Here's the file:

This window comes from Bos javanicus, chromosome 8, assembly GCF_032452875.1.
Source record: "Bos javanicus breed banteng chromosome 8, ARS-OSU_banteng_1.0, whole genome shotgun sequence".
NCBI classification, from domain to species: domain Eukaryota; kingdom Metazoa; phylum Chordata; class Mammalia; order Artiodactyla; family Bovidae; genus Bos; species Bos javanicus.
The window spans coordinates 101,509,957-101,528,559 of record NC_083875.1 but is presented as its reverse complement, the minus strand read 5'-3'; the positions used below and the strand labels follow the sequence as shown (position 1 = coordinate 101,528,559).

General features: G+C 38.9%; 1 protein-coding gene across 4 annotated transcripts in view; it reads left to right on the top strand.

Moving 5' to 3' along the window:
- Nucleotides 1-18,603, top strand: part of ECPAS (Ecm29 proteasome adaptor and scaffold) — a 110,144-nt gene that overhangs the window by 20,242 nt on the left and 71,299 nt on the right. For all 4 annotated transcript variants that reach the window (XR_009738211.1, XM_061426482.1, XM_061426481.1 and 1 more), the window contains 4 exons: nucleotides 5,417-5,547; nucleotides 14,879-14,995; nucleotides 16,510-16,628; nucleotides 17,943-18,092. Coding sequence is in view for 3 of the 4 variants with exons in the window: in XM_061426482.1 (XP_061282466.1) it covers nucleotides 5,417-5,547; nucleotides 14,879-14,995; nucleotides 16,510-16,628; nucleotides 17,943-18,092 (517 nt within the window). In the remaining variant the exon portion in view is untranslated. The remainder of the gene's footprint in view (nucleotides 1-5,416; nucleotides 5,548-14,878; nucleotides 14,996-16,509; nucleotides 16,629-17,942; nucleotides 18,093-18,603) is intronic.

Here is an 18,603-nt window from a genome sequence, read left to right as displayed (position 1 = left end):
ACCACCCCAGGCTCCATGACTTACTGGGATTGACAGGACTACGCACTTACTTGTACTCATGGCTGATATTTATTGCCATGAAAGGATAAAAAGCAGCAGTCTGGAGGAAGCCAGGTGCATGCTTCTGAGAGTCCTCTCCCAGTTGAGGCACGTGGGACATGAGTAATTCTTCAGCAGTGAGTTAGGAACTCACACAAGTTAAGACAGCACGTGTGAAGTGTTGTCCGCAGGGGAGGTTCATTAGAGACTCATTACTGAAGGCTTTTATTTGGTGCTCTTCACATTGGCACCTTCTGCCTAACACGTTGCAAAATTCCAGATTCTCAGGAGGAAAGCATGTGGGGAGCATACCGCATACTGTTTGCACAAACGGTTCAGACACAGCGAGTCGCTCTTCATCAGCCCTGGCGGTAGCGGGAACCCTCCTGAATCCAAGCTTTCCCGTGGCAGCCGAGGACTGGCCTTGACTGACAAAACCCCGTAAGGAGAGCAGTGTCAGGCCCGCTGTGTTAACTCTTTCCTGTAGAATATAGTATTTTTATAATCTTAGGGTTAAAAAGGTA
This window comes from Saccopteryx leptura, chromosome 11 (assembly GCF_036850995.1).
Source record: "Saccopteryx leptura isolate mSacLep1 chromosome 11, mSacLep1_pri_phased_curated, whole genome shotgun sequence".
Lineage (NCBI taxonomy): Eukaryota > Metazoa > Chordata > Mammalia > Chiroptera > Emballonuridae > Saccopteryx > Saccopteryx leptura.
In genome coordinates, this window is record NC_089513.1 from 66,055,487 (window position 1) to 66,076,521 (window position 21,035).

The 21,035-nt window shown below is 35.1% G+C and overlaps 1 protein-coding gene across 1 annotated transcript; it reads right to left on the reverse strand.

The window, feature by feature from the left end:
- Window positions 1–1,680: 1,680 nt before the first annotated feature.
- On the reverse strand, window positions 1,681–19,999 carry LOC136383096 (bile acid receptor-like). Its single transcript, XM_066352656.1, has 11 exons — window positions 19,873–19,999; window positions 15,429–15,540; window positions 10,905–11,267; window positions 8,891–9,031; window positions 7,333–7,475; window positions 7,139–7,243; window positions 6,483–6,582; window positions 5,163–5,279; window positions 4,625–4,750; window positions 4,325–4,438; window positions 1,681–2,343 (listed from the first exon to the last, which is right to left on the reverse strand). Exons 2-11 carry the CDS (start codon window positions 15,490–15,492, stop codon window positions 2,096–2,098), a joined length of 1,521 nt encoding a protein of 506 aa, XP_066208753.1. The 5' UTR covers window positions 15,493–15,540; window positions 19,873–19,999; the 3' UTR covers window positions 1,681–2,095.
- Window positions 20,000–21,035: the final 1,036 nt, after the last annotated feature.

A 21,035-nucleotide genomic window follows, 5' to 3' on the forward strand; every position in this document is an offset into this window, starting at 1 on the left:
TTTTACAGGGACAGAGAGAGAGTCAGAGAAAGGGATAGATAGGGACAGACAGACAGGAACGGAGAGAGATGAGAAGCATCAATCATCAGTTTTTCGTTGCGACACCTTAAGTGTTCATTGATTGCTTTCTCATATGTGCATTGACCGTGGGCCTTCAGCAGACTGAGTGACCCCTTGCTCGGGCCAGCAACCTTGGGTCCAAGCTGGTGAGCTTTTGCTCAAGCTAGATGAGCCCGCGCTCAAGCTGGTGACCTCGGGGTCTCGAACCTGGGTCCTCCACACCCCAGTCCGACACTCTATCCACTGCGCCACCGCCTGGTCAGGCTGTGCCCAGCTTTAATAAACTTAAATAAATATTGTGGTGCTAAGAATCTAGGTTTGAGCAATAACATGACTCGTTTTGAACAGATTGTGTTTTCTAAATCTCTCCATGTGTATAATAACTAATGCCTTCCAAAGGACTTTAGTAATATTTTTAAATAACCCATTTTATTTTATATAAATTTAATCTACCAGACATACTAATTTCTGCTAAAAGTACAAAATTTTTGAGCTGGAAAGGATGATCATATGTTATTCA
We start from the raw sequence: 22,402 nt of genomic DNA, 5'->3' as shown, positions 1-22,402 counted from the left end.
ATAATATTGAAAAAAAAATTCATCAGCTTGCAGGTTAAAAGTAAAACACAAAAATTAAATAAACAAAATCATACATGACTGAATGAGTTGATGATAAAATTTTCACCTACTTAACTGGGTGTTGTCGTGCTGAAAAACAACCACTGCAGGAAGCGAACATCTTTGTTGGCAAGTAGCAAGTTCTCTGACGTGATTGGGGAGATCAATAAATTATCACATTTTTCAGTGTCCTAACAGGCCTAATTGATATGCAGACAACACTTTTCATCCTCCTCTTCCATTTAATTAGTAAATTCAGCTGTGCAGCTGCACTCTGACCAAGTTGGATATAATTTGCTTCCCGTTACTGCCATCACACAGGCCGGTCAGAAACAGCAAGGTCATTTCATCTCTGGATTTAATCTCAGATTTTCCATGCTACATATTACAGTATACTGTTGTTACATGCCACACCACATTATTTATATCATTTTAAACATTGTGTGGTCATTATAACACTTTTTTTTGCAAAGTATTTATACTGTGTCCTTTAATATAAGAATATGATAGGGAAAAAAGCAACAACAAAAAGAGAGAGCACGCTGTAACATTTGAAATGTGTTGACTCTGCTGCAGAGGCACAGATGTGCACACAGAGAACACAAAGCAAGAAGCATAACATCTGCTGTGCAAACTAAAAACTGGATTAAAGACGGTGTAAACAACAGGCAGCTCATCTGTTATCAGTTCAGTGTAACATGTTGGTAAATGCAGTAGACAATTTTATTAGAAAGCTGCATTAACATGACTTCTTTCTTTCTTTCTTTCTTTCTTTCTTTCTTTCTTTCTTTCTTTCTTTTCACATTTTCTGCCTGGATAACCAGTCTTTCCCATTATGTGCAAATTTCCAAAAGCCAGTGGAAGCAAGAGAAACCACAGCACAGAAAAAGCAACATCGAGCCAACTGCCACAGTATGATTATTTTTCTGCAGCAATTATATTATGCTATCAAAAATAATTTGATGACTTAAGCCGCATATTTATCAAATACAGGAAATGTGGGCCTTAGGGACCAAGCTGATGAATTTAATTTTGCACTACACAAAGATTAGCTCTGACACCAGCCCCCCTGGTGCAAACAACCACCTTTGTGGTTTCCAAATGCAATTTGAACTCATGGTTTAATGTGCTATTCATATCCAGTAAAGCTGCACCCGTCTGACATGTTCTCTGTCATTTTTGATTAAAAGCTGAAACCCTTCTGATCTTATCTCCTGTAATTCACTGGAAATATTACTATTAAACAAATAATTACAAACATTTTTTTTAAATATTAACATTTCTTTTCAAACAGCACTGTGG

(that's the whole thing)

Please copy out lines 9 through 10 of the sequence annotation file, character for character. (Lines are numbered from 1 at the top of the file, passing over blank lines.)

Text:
ACCACCCCAGGCTCCATGACTTACTGGGATTGACAGGACTACGCACTTACTTGTACTCATGGCTGATATTTATTGCCATGAAAGGATAAAAAGCAGCAGTCTGGAGGAAGCCAGGTGCATGCTTCTGAGAGTCCTCTCCCAGTTGAGGCACGTGGGACATGAGTAATTCTTCAGCAGTGAGTTAGGAACTCACACAAGTTAAGACAGCACGTGTGAAGTGTTGTCCGCAGGGGAGGTTCATTAGAGACTCATTACTGAAGGCTTTTATTTGGTGCTCTTCACATTGGCACCTTCTGCCTAACACGTTGCAAAATTCCAGATTCTCAGGAGGAAAGCATGTGGGGAGCATACCGCATACTGTTTGCACAAACGGTTCAGACACAGCGAGTCGCTCTTCATCAGCCCTGGCGGTAGCGGGAACCCTCCTGAATCCAAGCTTTCCCGTGGCAGCCGAGGACTGGCCTTGACTGACAAAACCCCGTAAGGAGAGCAGTGTCAGGCCCGCTGTGTTAACTCTTTCCTGTAGAATATAGTATTTTTATAATCTTAGGGTTAAAAAGGTA
This window comes from Saccopteryx leptura, chromosome 11 (assembly GCF_036850995.1).